Understanding this notion is especially crucial for new investors who may feel as though the path is agonizingly slow at first. The key is to understand that accumulating wealth takes time at initially. This keeps you from being disheartened too soon on your journey to financial freedom.

5. Why Income is More Important Than Investment Returns Early in Life

Many young individuals believe that picking the next unicorn stock is the “sexy” way to create wealth early on. Unfortunately, identifying particular stocks is difficult, and most young people lack the financial resources to make lucky stock picks even worthwhile.

For example, putting $1,000 in a single stock that doubles in value in less than a year would be a great investment, but it would result in less than a $1,000 gain after trading costs and capital gains taxes.

The best strategy to start building wealth is to focus on obtaining a high income and hence a high savings rate since savings account for far greater growth than investment returns early on.

It’s a good idea to begin investing as soon as possible, but keep in mind that the amount of money you save counts more in the beginning. Concentrate on being an income machine rather than an investment guru.

6. Don’t Be Afraid of Market Crashes

One of the most prevalent errors that many investors make is believing that they must time the stock market. After all, by buying and selling at precisely the right times you may improve your investment returns. The bad news is that predicting how the stock market will perform in the near term is extremely difficult, and attempting to buy and sell at the right time often results in far smaller returns.

A better technique is to understand that market collapses do not go on forever and that the stock market tends to rise dramatically over time. By equipping yourself with this information, you raise the likelihood that you will stay true to your preferred asset allocation despite market ups and downs.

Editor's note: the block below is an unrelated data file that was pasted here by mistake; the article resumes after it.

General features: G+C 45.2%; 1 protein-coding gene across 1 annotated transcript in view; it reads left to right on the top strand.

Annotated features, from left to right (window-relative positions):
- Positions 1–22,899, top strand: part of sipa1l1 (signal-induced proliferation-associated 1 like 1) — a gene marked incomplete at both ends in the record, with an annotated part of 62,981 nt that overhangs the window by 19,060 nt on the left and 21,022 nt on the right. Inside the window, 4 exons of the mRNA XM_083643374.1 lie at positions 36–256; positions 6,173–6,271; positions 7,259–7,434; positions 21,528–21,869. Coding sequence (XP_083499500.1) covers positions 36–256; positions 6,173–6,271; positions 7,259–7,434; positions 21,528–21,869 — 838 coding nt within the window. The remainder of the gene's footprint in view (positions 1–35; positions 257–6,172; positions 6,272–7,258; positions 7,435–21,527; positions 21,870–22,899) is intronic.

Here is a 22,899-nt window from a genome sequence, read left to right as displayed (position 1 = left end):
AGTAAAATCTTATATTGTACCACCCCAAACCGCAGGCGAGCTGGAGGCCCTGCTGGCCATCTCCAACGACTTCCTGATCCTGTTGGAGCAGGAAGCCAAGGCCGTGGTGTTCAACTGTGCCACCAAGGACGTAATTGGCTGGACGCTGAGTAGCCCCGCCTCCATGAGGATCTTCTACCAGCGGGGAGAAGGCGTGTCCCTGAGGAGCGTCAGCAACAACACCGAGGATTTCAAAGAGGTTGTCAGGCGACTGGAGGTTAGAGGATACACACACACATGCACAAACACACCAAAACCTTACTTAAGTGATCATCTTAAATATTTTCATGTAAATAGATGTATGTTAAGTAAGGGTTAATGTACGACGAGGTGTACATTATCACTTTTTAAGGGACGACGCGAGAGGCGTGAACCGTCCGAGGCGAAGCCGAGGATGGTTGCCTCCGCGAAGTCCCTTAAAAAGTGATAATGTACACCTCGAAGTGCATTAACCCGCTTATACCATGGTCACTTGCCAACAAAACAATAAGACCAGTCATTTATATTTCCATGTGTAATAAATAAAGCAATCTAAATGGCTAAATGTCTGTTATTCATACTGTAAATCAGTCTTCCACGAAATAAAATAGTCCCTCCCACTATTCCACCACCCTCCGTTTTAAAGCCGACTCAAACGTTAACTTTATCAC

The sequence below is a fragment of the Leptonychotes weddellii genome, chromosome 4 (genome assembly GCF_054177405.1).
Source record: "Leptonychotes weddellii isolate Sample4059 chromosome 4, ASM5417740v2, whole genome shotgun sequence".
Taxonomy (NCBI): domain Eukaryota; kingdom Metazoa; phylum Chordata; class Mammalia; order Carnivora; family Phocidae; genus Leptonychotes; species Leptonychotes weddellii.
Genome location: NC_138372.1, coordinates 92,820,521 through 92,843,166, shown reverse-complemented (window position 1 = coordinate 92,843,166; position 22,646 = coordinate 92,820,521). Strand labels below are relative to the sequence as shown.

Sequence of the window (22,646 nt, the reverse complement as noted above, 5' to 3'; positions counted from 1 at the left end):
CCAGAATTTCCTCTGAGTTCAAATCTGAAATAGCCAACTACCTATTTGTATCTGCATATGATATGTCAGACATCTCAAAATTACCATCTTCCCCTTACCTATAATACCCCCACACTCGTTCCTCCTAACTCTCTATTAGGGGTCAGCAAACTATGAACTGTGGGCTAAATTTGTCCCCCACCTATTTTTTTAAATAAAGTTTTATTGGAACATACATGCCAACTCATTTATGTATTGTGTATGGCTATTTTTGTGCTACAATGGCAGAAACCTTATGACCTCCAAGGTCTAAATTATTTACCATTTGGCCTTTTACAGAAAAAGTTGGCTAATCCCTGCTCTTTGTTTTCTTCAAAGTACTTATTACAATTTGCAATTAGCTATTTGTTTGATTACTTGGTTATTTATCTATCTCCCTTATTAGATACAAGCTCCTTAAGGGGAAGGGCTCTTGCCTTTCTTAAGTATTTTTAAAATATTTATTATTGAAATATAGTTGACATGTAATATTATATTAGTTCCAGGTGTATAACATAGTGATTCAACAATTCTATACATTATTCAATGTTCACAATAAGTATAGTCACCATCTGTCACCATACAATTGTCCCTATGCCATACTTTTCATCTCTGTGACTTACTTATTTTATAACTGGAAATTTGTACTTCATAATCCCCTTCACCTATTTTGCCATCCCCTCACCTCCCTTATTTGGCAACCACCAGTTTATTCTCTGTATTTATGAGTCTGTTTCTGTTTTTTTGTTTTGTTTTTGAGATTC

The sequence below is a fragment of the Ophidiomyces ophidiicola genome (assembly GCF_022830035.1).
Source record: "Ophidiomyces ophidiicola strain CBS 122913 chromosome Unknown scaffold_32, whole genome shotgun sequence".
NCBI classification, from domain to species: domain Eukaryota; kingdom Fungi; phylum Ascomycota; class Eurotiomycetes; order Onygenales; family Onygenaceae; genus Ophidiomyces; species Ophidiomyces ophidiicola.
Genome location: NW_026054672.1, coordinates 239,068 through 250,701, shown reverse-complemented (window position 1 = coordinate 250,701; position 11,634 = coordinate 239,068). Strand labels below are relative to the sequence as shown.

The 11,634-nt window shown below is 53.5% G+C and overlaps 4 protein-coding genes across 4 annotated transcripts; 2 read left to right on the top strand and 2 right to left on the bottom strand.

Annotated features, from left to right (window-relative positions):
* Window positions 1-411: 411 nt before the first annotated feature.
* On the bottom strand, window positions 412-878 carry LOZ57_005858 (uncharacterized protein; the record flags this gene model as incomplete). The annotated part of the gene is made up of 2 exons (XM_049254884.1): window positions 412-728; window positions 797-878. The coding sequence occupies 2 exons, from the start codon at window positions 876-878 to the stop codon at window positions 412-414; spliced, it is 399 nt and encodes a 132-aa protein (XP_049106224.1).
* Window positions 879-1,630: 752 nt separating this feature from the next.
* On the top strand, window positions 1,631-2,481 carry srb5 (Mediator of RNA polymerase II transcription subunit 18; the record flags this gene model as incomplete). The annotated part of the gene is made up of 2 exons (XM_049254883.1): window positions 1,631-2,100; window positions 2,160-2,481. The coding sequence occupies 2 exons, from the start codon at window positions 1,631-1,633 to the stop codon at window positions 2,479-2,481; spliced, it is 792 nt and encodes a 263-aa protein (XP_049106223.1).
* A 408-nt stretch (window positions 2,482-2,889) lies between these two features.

As a general rule: Stocks have a fast rate of growth and a high level of volatility. Bonds on the other hand have limited growth and but also low volatility. This means that if you purchase equities, you may expect a rough, high-growth trip to higher prices. In contrast, if you buy bonds, you may expect a steady, low-growth trip to higher prices.

Your asset allocation refers to how much money you put into equities vs. how much of your money you invest into bonds. The mix of this allocation should be determined by when you need to sell your assets to make use of the invested money. As a result, when the market crashes, you are not forced to act but instead can remain calm.

If you don’t intend to sell your stocks for several decades, a market collapse offers an opportunity to buy more shares at a lower cost. After all, you shouldn’t be concerned with how much money you can obtain if you sell today. You should be concerned with how much you can obtain several decades from now when you need to sell.

And, if you need to sell equities in the next several years to support your lifestyle, your asset allocation shouldn’t be significantly tilted toward stocks. This way, you won’t have to panic if the market falls.

7. How to Make Better Money Decisions

While most schools do not teach personal finance, you are not required to attend a formal class to learn about money. Everything you could possibly want to know is available online.

Here are a few resources that you could find useful if you wish to become more financially educated:

Blogs: Reading personal finance articles is a simple method to improve your financial knowledge a little bit every day. There are many personal financial blogs available for you to choose from. Check out a few and then decide on whose writing style you prefer.

Books: One apparent strategy to improve your financial understanding is to read personal finance books. Good books to get started are “Your Money or Your Life” by Vicki Robin and Joe Dominguez as well as “The Millionaire Next Door” by Thomas Stanley and William Danko.

Podcasts: Another simple approach to learn about personal finance is to listen to podcasts. Similarly to blogs there are many great podcasts to choose from. Listen to a few different ones at first before deciding to which you will stay subscribed to.